Olives are not the only fruit #autism


Except they are. Well, apart from bananas. This is what functional gut disorder means in my case. There are virtually no fruits left that I can tolerate but I’m pleased about olives because I LOVE olives.

Occasionally I eat other fruits but stick to one or two raspberries, or three strawberries. Mainly to minimise the damage, knowing that any more will be disastrous and not worth such  temporary bliss on the tongue. They taste good but they don’t do good.

I’m not complaining because I’ve learnt to adapt to my extremely poor digestion with the help of the very lovely and talented @flojoeasydetox who has given me dietary advice that enables me to live and work effectively – something no-one else has ever achieved and I’ve been to more medics and nutritional specialist than I care to mention. For this, and because she’s lovely, I LOVE Flo (she also takes Skype consultations if you’re interested.)

Being autistic brings with it co-mordbid conditions and dietary intolerance seems common.

But I haven’t really come on to the blog to write about this, however debilitating and eroding it has been to deal with over the years. I just felt so cheerful about olives today, so grateful and happy to have them. So they come first.

More important is my growing understanding of how some people can make you feel like their time is more important than yours as an autistic thing – a thing that happens to autistics I mean. ALSO how bad this feels.

Today I spent a lot of time counselling a young autistic person on some serious social worries. Neurotypicals vs autistic social processing translated, if you like. The metaphors which helped most were fast lane/ slow lane (even hard shoulder at times), and paternoster / elevator. Not hard to guess which is NT and which is autistic!

As I spoke with my young colleague I felt on absolutely certain ground. Hey – this is so not personal when you look at it like this. What seems like indifference is just heavy a volume of  traffic for them while you’re interested in one to two cars.  Also think about what the NTs miss out on – they miss out on spending time with you. Don’t think so much about fitting in and accommodating their needs – they have so many options they won’t even notice how much effort you’re putting in. You do what you need to do for you – conserve your energy.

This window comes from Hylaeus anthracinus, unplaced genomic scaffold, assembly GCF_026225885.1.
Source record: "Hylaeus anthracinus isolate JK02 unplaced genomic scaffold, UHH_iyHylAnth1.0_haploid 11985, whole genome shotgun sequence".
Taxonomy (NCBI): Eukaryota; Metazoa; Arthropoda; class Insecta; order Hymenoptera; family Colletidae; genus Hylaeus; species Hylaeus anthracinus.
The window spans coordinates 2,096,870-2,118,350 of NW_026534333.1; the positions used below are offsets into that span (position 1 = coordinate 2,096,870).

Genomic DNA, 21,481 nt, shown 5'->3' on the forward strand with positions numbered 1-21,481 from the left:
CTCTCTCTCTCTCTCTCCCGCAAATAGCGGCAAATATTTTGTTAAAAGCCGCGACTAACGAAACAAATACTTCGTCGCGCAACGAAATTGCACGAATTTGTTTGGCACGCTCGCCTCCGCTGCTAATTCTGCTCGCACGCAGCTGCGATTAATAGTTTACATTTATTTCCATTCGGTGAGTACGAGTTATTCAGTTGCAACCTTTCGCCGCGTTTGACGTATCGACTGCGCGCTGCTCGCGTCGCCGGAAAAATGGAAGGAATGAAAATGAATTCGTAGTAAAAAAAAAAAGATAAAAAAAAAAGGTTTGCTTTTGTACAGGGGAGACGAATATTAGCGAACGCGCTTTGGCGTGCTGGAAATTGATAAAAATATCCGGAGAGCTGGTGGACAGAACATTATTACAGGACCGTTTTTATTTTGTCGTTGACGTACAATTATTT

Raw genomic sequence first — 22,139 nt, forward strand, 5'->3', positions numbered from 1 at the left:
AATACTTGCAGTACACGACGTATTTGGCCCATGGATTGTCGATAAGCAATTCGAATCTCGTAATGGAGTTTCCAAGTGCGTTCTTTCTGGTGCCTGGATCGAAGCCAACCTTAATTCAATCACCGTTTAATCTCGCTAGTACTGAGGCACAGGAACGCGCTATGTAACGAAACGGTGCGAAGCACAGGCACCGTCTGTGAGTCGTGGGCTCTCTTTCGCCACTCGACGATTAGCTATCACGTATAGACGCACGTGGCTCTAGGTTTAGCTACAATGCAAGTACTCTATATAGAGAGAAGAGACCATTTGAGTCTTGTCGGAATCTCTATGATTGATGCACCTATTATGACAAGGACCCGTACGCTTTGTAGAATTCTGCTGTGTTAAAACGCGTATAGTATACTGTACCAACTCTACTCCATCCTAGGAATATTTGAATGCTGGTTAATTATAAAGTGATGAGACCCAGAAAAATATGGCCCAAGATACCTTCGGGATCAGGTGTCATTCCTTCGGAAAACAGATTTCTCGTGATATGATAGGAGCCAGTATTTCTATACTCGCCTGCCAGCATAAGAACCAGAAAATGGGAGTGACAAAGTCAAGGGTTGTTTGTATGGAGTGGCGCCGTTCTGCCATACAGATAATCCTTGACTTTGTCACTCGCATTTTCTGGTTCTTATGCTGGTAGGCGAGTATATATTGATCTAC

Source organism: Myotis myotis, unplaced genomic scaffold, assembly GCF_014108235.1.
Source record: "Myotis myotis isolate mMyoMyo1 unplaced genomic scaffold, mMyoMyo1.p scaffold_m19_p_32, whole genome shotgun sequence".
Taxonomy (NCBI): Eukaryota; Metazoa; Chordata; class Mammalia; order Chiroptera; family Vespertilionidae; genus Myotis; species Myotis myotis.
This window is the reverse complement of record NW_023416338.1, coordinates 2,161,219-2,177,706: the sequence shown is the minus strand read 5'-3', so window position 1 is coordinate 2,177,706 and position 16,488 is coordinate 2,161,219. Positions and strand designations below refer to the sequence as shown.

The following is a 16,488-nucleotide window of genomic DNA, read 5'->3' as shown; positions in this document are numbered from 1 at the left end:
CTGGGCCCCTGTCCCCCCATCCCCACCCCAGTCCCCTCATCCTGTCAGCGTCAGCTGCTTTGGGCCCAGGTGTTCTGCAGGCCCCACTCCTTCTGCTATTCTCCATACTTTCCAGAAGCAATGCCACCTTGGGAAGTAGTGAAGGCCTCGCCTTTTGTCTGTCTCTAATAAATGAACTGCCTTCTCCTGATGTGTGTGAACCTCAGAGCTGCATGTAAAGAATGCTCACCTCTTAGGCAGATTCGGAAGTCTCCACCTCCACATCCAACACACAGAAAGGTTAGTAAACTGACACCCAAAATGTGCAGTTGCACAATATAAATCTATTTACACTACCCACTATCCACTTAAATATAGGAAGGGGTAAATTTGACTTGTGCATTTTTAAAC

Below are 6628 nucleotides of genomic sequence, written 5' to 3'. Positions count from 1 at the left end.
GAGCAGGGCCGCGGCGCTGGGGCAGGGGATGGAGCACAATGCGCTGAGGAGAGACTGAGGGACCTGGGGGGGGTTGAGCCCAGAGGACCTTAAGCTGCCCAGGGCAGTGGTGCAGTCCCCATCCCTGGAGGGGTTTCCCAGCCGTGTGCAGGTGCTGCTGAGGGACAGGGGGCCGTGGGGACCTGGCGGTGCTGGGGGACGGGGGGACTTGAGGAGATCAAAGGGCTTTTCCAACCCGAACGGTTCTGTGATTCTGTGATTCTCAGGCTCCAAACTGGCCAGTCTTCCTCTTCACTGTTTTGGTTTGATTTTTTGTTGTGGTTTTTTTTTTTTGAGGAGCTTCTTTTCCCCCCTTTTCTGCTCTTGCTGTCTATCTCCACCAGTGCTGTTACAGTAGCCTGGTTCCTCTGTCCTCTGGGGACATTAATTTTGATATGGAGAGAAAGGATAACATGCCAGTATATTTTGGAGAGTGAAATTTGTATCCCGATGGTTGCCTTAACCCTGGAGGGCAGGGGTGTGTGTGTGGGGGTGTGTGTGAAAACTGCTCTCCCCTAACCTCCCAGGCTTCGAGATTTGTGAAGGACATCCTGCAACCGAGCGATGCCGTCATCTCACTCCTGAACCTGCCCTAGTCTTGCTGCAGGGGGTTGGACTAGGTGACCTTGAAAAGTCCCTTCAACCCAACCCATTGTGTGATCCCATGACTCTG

Without realising it I was counselling myself.

A strangely challenging situation I’ve been dealing. Wow. THAT. A person making me feel their time was more important than mine because they were so busy.

Thing is with autism is that our processing is often slower putting us at a huge disadvantage in understanding the subtle balance of power exerted by those more ‘socially skilled’.

Conclusions :-

Jeanette Winterson’s Oranges Are Not The Only Fruit  is the inspiration for the title of this blog – I recommend it.

Also that for autistic people to locate and ground ourselves in social spaces we must first find not only bodily sustenance, but also the metaphors with which to legitimise the bodily manifestations of neurology. Neurotypicals may cruse the fast lane and whizz round and round in the paternosters of social life but this can mean that they are incapable of valuing autistic perspectives.  And so we must start by valuing ourselves.

Lesson learned.


Published by soniaboue

I am an artist.

3 thoughts on “Olives are not the only fruit #autism

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